Pension reform is more popular than Pritzker, and other Illinois polling data that may surprise you
Three points stick out in recently released numbers: First, J.B. Pritzker is not a popular governor. Second, pollsters need to get real about the “fair tax” fantasy. And third, pension reform draws a diverse base of support, except at the Statehouse
There’s an old saying that political science isn’t really science at all. It’s an art.
The same goes for political polling. Modern pollsters use sophisticated modeling and methods to get at the truth, but it can be hard to separate the signal from the noise.
New polling data in Illinois paint an interesting picture of the state, if you know where to look.
Three points stick out in recently released numbers:
First, J.B. Pritzker is not a popular governor. Second, pollsters need to get real about the “fair tax” fantasy. And third, pension reform draws a diverse base of support, except at the Statehouse.
The Pritzker styled by Springfield insiders and some media commentators is the billionaire governor who gets things done. But polling shows he is fairly divisive – underwater with independent voters – and has become more disliked throughout his term.
Polling from FAKO Research & Insights conducted in February and released this week shows 39% of Illinoisans rate Pritzker positively (14% very positive) while 36% rate him negatively (25% very negative). Another 19% of respondents were neutral on the governor. The poll’s margin of error was just under 4%.
Here’s the regional breakdown for Pritzker:
- Chicago: 58% total positive (22% very positive)
- Suburban Cook County: 46% total positive (11% very positive)
- Northern Illinois: 47% total negative (34% very negative)
- Southern Illinois: 54% total negative (43% very negative)
Illinois’ independent voters are not pleased with the governor, with only 29% reporting positive feelings compared with 39% negative.
The FAKO numbers line up with polling from Morning Consult, whose 50-state polling operation pegged Pritzker as one of the most unpopular governors in the nation last fall. Pritzker’s approval rating started at 40% at the beginning of 2019 and ticked up to 43% by the end of the year, according to Morning Consult. But his disapproval shot up from 29% to 41% at the same time. He started the year neutral among independents but ended it 9 percentage points in the red.
Pritzker has signed many big bills into law: a big capital plan with big tax hikes, a big gambling expansion, a big statewide minimum wage hike, marijuana legalization and a graduated income tax constitutional amendment that would give an additional $3.7 billion to state and local governments if voters approve it in November, to name a few.
But it’s not clear he signed the right bills.
The governor has branded his constitutional amendment the “fair tax”, and a new poll on that tax spurred headlines touting major support, with nearly two-thirds of Illinoisans approving of it, including 55% of downstate voters.
The problem with the poll was that it asked about the progressive income tax as its proponents want to see it. Not as it is.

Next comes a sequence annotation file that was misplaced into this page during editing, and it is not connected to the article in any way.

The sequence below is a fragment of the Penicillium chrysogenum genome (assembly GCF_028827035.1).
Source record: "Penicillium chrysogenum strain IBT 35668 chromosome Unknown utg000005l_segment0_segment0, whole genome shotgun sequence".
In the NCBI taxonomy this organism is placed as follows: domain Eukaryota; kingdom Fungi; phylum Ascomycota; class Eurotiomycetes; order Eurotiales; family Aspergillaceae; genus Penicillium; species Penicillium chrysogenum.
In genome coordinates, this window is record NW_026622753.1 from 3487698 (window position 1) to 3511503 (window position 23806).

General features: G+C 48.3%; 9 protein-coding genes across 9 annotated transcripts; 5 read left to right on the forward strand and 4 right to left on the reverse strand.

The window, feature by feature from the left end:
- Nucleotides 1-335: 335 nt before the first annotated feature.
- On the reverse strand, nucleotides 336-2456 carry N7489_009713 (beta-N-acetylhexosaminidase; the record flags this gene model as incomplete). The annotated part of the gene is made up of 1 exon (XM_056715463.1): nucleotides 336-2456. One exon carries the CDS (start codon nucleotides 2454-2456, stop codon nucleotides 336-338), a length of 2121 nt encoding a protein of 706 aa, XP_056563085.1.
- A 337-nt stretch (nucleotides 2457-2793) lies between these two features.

The Paul Simon Institute for Public Policy at Southern Illinois University worded the question this way: “Would you favor or oppose a proposal to change the Illinois Constitution to allow a graduated income tax – that is, tax rates would be lower for lower-income taxpayers and higher for upper-income taxpayers?” The same question saw slightly higher support in 2019.
Lawmakers have not yet drafted the wording of the ballot question that will ultimately face voters. But it’s not hard to see how the wording of this poll question might tip the scales. Just as the amendment “allow[s] a graduated income tax,” it also removes the state’s 50-year-old flat tax protection. And while the amendment might allow for lower rates on lower income taxpayers and higher rates on higher income taxpayers, it also allows for the opposite, as well as higher rates on everyone, should lawmakers decide.
When voters know even the most basic information about the progressive tax, their opinion can change drastically. For example, in one Democratic-held House district polled last year, the progressive tax went from a win to a statistical tie simply by noting it was Pritzker’s proposal. This swung independent voters from support to opposition.
The more surprising finding from the SIU poll was on pension reform, which is often dismissed in Springfield as not politically possible.
Researchers from the Paul Simon Public Policy Institute asked 1,000 Illinoisans if they support “an amendment to the Illinois Constitution that would preserve state retirement benefits already earned by public employees, but would also allow a reduction in the benefits earned in the future, whether by current or future employees.”
The poll found 51% of Illinoisans said they would support the amendment while 37% were opposed. Those numbers are far better than the governor’s.
In Chicago, 55% of residents believe the amendment is a good idea. Democrats (+7 percentage points), Independents (+7), Hispanic voters (+12), government and nonprofit employees (+4), people aged 66 and older (+22), and even union members (+4) all back the amendment.
When it comes to Pritzker, the progressive income tax and pensions, state lawmakers judging the political winds might want to take a second look around.